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Animal Reproduction and Physiology
Asian-Australasian Journal of Animal Sciences 2000;13(6): 748-756.
DOI: https://doi.org/10.5713/ajas.2000.748    Published online June 1, 2000.
Glucose and Its Role in Generating Reactive Oxygen Species Required for Mouse Sperm Fertilizing Ability
S. C. Lin, M. C. Chen, A. J. Huang, B. Salem, K. C. Li, K. Chou
Effects of xanthine (X), xanthine oxidase (XO), and catalase (C), H2O2, and carbohydrates on sperm capacitation, acrosome reaction, and fertilizing ability in vitro were examined. Glucose alone, but not fructose, supported the maximum rate of sperm capacitation and acrosome reaction. However, in the combination of X, XO, and C (XXOC) or H2O2, fructose alone also supported maximum capacitation, acrosome reaction, and fertilization. Either insufficient or excessive amounts of H2O2 decreased sperm capacitation and the acrosome reaction. In order to understand how glucose generates H2O2 or other reactive oxygen species in sperm cells, 6-aminonicotinamide, an inhibitor of the pentose-phosphate pathway (PPP), and apocynin, an inhibitor of NADPH oxidase, were added to sperm suspensions in glucose-containing medium. Results appeared that sperm capacitation, acrosome reaction, and fertilization were consequently inhibited by either one of these compounds. These inhibitory effects were nullified by addition of XXOC. These results support the hypothesis that glucose, in addition to being a substrate for glycolysis, facilitates sperm capacitation and the acrosome reaction by generating reactive oxygen species through G-6-P dehydrogenase and NADPH oxidase.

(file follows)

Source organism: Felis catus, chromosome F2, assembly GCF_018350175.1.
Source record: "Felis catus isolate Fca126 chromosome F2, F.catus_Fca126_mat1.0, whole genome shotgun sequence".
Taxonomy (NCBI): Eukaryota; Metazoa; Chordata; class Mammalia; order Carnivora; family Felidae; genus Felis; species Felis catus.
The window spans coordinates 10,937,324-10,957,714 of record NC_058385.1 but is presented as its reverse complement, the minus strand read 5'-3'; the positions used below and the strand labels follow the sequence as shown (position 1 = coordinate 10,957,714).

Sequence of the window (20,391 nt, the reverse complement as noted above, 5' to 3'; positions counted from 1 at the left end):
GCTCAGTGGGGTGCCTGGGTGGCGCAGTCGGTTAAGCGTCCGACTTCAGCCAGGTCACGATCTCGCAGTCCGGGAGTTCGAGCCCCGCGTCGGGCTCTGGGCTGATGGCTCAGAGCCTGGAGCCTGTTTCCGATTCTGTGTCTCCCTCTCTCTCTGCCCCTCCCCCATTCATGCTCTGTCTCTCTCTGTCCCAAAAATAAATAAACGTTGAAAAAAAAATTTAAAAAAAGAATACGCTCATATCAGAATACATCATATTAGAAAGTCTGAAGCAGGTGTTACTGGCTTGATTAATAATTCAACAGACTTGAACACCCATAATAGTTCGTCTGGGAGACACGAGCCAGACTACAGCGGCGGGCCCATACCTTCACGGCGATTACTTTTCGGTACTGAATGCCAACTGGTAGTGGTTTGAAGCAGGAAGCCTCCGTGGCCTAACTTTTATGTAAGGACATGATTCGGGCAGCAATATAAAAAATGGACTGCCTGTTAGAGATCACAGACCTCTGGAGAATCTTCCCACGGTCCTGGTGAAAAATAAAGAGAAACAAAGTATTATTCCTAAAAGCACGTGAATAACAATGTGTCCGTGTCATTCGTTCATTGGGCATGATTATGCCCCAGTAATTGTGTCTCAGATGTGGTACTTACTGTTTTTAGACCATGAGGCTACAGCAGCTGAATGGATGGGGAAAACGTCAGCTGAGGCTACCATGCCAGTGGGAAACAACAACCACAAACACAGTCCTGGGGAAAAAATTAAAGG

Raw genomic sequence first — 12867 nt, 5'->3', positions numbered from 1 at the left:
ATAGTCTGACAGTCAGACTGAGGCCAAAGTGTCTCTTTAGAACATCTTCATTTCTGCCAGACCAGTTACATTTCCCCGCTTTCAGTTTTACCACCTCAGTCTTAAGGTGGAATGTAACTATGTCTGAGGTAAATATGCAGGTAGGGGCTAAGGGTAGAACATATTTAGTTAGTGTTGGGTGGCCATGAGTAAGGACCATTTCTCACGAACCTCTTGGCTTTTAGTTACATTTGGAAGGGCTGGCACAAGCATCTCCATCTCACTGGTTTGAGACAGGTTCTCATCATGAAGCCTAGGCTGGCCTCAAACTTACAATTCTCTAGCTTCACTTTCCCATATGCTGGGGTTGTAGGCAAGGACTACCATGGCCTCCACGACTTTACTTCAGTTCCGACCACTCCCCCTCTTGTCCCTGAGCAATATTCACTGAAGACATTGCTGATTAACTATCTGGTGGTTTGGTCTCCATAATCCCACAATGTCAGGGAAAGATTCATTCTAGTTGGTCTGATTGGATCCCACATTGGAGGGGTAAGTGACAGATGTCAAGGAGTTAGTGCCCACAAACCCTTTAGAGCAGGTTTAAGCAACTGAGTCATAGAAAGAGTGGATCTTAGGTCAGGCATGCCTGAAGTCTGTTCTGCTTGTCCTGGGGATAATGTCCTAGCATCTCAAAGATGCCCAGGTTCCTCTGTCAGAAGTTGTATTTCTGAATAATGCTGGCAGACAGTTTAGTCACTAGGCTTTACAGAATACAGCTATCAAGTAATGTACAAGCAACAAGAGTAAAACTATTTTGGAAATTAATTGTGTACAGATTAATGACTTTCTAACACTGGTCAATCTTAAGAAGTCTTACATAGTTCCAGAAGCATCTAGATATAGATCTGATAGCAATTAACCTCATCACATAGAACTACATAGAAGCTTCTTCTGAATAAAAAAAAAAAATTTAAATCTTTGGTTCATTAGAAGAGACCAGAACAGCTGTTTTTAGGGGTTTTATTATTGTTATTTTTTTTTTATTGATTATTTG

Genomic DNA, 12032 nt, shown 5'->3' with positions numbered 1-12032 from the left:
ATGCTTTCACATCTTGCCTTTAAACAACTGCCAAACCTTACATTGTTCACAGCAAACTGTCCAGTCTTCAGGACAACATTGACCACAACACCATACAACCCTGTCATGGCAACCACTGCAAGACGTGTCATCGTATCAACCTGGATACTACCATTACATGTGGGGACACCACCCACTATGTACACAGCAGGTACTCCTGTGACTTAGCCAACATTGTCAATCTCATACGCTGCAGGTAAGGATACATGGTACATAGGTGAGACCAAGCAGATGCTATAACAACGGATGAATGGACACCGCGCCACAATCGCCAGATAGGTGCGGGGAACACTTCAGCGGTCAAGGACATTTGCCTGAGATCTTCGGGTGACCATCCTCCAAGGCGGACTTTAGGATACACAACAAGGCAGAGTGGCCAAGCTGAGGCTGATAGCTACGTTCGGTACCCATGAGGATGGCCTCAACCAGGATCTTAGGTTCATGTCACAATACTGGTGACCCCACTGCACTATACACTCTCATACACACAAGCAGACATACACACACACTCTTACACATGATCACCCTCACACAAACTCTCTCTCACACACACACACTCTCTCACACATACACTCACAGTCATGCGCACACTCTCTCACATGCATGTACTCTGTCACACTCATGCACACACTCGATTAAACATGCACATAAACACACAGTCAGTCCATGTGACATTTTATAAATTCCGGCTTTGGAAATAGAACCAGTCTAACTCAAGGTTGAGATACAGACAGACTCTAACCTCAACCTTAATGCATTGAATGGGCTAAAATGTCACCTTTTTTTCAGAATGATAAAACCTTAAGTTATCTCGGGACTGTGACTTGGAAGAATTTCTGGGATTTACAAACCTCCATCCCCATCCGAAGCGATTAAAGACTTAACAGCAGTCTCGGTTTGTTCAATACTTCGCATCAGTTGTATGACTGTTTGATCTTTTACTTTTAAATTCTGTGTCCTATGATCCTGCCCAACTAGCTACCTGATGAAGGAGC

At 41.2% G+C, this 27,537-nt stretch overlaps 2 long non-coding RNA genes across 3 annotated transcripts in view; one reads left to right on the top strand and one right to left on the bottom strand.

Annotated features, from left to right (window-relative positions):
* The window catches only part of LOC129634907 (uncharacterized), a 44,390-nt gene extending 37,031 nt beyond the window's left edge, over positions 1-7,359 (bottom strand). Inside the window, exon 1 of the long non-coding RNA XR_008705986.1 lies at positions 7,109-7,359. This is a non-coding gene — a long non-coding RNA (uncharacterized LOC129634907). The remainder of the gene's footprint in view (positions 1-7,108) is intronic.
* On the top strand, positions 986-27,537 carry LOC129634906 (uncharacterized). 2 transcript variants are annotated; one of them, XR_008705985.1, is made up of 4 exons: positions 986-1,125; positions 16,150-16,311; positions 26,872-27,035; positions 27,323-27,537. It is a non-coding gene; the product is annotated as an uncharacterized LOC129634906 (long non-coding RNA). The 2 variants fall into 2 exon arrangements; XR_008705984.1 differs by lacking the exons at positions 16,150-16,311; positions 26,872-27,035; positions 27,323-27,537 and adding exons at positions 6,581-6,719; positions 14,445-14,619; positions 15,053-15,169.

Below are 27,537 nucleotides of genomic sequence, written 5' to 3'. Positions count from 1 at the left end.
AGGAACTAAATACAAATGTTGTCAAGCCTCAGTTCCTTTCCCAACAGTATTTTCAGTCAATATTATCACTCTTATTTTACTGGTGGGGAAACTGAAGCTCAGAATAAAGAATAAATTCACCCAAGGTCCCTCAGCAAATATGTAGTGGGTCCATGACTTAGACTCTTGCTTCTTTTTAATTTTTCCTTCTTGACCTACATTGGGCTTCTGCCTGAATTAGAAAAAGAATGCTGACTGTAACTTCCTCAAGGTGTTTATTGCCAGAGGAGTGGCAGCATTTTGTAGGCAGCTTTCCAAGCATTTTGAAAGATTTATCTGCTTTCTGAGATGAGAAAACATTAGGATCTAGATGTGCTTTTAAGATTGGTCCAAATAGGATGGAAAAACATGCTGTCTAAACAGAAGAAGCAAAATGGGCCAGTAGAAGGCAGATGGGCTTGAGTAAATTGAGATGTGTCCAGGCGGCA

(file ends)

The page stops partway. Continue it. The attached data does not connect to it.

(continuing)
Keywords: Sperm; Fertilization; Fructose; Glucose; Superoxide Anion; Hydrogen Peroxide
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